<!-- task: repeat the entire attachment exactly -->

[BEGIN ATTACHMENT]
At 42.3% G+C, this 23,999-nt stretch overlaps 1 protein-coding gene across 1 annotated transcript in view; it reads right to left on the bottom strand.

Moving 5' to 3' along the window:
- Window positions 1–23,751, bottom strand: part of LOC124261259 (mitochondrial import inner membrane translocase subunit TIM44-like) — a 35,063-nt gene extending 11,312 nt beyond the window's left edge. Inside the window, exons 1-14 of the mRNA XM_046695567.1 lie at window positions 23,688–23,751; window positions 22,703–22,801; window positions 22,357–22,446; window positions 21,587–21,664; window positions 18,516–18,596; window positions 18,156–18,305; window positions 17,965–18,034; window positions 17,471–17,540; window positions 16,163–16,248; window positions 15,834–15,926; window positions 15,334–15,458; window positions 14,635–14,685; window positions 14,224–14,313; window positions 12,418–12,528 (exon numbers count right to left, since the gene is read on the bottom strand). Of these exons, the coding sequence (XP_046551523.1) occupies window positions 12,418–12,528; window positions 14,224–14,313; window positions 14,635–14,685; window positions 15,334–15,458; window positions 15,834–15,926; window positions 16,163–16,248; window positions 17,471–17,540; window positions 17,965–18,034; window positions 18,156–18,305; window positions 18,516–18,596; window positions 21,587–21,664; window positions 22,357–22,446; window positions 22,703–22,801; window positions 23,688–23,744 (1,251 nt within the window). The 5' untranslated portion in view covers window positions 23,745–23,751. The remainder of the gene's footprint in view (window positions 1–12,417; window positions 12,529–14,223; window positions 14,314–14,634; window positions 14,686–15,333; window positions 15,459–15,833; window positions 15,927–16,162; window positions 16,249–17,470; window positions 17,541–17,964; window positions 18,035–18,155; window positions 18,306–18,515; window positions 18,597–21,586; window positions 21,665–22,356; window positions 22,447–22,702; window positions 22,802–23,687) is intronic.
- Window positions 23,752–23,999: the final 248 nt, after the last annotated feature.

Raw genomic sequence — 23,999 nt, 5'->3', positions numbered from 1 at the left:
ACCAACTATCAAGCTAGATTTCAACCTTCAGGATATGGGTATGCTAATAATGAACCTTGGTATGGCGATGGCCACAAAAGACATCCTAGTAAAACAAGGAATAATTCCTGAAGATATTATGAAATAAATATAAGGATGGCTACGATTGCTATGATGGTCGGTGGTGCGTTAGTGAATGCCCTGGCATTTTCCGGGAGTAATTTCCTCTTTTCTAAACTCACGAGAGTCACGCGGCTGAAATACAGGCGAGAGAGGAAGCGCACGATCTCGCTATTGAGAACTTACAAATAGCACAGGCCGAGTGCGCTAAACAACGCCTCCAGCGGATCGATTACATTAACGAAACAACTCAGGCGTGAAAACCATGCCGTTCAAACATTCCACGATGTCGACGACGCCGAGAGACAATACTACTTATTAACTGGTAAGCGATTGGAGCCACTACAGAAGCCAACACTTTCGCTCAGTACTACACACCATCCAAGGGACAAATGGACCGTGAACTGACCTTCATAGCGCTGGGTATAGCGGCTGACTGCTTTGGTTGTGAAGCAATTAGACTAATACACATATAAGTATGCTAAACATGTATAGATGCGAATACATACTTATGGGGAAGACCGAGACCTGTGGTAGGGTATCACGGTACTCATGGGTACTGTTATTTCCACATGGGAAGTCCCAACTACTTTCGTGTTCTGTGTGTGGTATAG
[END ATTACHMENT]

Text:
At 42.3% G+C, this 23,999-nt stretch overlaps 1 protein-coding gene across 1 annotated transcript in view; it reads right to left on the bottom strand.

Moving 5' to 3' along the window:
- Window positions 1–23,751, bottom strand: part of LOC124261259 (mitochondrial import inner membrane translocase subunit TIM44-like) — a 35,063-nt gene extending 11,312 nt beyond the window's left edge. Inside the window, exons 1-14 of the mRNA XM_046695567.1 lie at window positions 23,688–23,751; window positions 22,703–22,801; window positions 22,357–22,446; window positions 21,587–21,664; window positions 18,516–18,596; window positions 18,156–18,305; window positions 17,965–18,034; window positions 17,471–17,540; window positions 16,163–16,248; window positions 15,834–15,926; window positions 15,334–15,458; window positions 14,635–14,685; window positions 14,224–14,313; window positions 12,418–12,528 (exon numbers count right to left, since the gene is read on the bottom strand). Of these exons, the coding sequence (XP_046551523.1) occupies window positions 12,418–12,528; window positions 14,224–14,313; window positions 14,635–14,685; window positions 15,334–15,458; window positions 15,834–15,926; window positions 16,163–16,248; window positions 17,471–17,540; window positions 17,965–18,034; window positions 18,156–18,305; window positions 18,516–18,596; window positions 21,587–21,664; window positions 22,357–22,446; window positions 22,703–22,801; window positions 23,688–23,744 (1,251 nt within the window). The 5' untranslated portion in view covers window positions 23,745–23,751. The remainder of the gene's footprint in view (window positions 1–12,417; window positions 12,529–14,223; window positions 14,314–14,634; window positions 14,686–15,333; window positions 15,459–15,833; window positions 15,927–16,162; window positions 16,249–17,470; window positions 17,541–17,964; window positions 18,035–18,155; window positions 18,306–18,515; window positions 18,597–21,586; window positions 21,665–22,356; window positions 22,447–22,702; window positions 22,802–23,687) is intronic.
- Window positions 23,752–23,999: the final 248 nt, after the last annotated feature.

Raw genomic sequence — 23,999 nt, 5'->3', positions numbered from 1 at the left:
ACCAACTATCAAGCTAGATTTCAACCTTCAGGATATGGGTATGCTAATAATGAACCTTGGTATGGCGATGGCCACAAAAGACATCCTAGTAAAACAAGGAATAATTCCTGAAGATATTATGAAATAAATATAAGGATGGCTACGATTGCTATGATGGTCGGTGGTGCGTTAGTGAATGCCCTGGCATTTTCCGGGAGTAATTTCCTCTTTTCTAAACTCACGAGAGTCACGCGGCTGAAATACAGGCGAGAGAGGAAGCGCACGATCTCGCTATTGAGAACTTACAAATAGCACAGGCCGAGTGCGCTAAACAACGCCTCCAGCGGATCGATTACATTAACGAAACAACTCAGGCGTGAAAACCATGCCGTTCAAACATTCCACGATGTCGACGACGCCGAGAGACAATACTACTTATTAACTGGTAAGCGATTGGAGCCACTACAGAAGCCAACACTTTCGCTCAGTACTACACACCATCCAAGGGACAAATGGACCGTGAACTGACCTTCATAGCGCTGGGTATAGCGGCTGACTGCTTTGGTTGTGAAGCAATTAGACTAATACACATATAAGTATGCTAAACATGTATAGATGCGAATACATACTTATGGGGAAGACCGAGACCTGTGGTAGGGTATCACGGTACTCATGGGTACTGTTATTTCCACATGGGAAGTCCCAACTACTTTCGTGTTCTGTGTGTGGTATAG